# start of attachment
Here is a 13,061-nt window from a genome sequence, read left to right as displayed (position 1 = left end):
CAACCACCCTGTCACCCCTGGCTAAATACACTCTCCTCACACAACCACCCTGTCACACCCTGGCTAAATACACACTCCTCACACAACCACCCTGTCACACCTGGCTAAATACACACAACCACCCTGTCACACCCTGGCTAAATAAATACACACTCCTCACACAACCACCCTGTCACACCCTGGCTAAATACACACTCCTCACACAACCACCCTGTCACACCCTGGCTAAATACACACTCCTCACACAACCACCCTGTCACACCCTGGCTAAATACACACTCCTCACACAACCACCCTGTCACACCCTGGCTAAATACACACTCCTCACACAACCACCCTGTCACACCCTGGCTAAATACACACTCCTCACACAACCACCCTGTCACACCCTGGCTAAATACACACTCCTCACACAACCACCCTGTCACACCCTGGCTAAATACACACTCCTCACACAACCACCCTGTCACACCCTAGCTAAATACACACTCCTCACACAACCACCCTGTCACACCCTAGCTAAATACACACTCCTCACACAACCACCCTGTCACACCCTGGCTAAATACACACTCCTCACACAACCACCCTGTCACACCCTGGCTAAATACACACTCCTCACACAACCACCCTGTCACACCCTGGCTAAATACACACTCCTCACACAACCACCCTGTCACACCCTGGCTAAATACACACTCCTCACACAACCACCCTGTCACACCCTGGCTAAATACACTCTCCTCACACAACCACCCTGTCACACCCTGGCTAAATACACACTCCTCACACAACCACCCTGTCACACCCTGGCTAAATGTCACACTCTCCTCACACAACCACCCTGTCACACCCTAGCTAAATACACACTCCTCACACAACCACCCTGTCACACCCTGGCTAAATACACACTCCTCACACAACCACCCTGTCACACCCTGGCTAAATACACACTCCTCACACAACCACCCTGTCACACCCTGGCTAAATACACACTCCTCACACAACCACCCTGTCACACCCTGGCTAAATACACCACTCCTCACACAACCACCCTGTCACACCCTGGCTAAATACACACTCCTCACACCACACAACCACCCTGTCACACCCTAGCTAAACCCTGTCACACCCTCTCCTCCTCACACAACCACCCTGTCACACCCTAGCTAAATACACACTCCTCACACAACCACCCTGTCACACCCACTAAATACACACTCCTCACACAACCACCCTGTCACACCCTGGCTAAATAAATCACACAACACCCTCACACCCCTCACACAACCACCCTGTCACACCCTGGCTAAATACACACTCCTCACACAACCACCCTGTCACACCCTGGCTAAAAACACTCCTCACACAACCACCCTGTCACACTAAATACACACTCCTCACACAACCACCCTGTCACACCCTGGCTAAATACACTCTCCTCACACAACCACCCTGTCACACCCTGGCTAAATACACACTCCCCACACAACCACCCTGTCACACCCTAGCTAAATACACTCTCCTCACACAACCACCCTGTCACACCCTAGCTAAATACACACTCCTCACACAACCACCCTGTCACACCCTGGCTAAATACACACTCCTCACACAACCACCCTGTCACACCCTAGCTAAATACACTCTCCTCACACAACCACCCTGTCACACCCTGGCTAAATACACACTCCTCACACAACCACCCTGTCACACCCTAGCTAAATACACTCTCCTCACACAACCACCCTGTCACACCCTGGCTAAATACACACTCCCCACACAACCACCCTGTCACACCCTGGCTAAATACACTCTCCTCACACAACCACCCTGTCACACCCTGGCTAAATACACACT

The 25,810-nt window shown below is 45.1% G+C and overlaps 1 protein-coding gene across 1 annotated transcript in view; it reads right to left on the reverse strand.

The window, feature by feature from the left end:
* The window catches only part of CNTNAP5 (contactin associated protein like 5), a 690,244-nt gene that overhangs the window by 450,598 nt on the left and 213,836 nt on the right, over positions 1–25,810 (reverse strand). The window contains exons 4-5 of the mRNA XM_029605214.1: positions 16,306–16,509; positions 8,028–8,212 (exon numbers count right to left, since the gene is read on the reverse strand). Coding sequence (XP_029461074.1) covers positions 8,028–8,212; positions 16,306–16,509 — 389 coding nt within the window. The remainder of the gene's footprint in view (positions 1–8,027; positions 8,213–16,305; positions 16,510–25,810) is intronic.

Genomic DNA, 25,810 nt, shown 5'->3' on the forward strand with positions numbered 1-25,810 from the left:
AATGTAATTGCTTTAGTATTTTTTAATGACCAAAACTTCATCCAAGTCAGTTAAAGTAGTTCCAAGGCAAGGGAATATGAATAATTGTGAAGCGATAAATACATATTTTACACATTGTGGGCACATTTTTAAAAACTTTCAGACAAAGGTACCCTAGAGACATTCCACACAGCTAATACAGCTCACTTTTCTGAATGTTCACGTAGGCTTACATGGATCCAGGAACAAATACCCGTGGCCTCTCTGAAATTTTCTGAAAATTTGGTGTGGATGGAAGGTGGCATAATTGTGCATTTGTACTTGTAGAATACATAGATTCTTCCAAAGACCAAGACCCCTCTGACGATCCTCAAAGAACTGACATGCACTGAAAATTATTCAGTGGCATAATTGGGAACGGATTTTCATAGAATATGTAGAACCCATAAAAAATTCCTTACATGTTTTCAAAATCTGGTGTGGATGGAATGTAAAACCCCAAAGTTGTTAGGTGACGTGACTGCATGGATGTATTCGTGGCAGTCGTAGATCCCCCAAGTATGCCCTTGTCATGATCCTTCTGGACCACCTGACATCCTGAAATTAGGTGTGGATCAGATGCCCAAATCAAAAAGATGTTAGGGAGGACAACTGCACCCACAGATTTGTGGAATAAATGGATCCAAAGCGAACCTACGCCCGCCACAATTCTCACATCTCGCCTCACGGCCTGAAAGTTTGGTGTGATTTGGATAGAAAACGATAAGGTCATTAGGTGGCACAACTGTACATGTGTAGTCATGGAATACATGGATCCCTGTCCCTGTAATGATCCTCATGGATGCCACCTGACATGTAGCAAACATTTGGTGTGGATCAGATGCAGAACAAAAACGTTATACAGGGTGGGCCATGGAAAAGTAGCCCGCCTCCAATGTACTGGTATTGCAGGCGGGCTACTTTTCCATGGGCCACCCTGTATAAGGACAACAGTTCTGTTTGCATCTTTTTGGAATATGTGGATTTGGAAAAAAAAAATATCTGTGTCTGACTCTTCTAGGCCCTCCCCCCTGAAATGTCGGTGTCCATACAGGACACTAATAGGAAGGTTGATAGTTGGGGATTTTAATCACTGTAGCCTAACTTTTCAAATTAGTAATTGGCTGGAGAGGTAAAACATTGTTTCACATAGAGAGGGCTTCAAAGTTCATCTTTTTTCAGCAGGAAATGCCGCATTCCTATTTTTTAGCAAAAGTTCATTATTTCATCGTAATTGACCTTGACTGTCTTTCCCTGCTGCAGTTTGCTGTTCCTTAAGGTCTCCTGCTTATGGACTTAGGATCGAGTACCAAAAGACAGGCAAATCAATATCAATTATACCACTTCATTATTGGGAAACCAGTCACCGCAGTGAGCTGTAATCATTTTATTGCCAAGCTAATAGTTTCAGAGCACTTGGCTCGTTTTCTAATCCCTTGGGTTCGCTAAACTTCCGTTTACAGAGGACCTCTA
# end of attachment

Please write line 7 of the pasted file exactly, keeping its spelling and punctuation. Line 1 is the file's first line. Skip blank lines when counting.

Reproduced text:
AATGTAATTGCTTTAGTATTTTTTAATGACCAAAACTTCATCCAAGTCAGTTAAAGTAGTTCCAAGGCAAGGGAATATGAATAATTGTGAAGCGATAAATACATATTTTACACATTGTGGGCACATTTTTAAAAACTTTCAGACAAAGGTACCCTAGAGACATTCCACACAGCTAATACAGCTCACTTTTCTGAATGTTCACGTAGGCTTACATGGATCCAGGAACAAATACCCGTGGCCTCTCTGAAATTTTCTGAAAATTTGGTGTGGATGGAAGGTGGCATAATTGTGCATTTGTACTTGTAGAATACATAGATTCTTCCAAAGACCAAGACCCCTCTGACGATCCTCAAAGAACTGACATGCACTGAAAATTATTCAGTGGCATAATTGGGAACGGATTTTCATAGAATATGTAGAACCCATAAAAAATTCCTTACATGTTTTCAAAATCTGGTGTGGATGGAATGTAAAACCCCAAAGTTGTTAGGTGACGTGACTGCATGGATGTATTCGTGGCAGTCGTAGATCCCCCAAGTATGCCCTTGTCATGATCCTTCTGGACCACCTGACATCCTGAAATTAGGTGTGGATCAGATGCCCAAATCAAAAAGATGTTAGGGAGGACAACTGCACCCACAGATTTGTGGAATAAATGGATCCAAAGCGAACCTACGCCCGCCACAATTCTCACATCTCGCCTCACGGCCTGAAAGTTTGGTGTGATTTGGATAGAAAACGATAAGGTCATTAGGTGGCACAACTGTACATGTGTAGTCATGGAATACATGGATCCCTGTCCCTGTAATGATCCTCATGGATGCCACCTGACATGTAGCAAACATTTGGTGTGGATCAGATGCAGAACAAAAACGTTATACAGGGTGGGCCATGGAAAAGTAGCCCGCCTCCAATGTACTGGTATTGCAGGCGGGCTACTTTTCCATGGGCCACCCTGTATAAGGACAACAGTTCTGTTTGCATCTTTTTGGAATATGTGGATTTGGAAAAAAAAAATATCTGTGTCTGACTCTTCTAGGCCCTCCCCCCTGAAATGTCGGTGTCCATACAGGACACTAATAGGAAGGTTGATAGTTGGGGATTTTAATCACTGTAGCCTAACTTTTCAAATTAGTAATTGGCTGGAGAGGTAAAACATTGTTTCACATAGAGAGGGCTTCAAAGTTCATCTTTTTTCAGCAGGAAATGCCGCATTCCTATTTTTTAGCAAAAGTTCATTATTTCATCGTAATTGACCTTGACTGTCTTTCCCTGCTGCAGTTTGCTGTTCCTTAAGGTCTCCTGCTTATGGACTTAGGATCGAGTACCAAAAGACAGGCAAATCAATATCAATTATACCACTTCATTATTGGGAAACCAGTCACCGCAGTGAGCTGTAATCATTTTATTGCCAAGCTAATAGTTTCAGAGCACTTGGCTCGTTTTCTAATCCCTTGGGTTCGCTAAACTTCCGTTTACAGAGGACCTCTA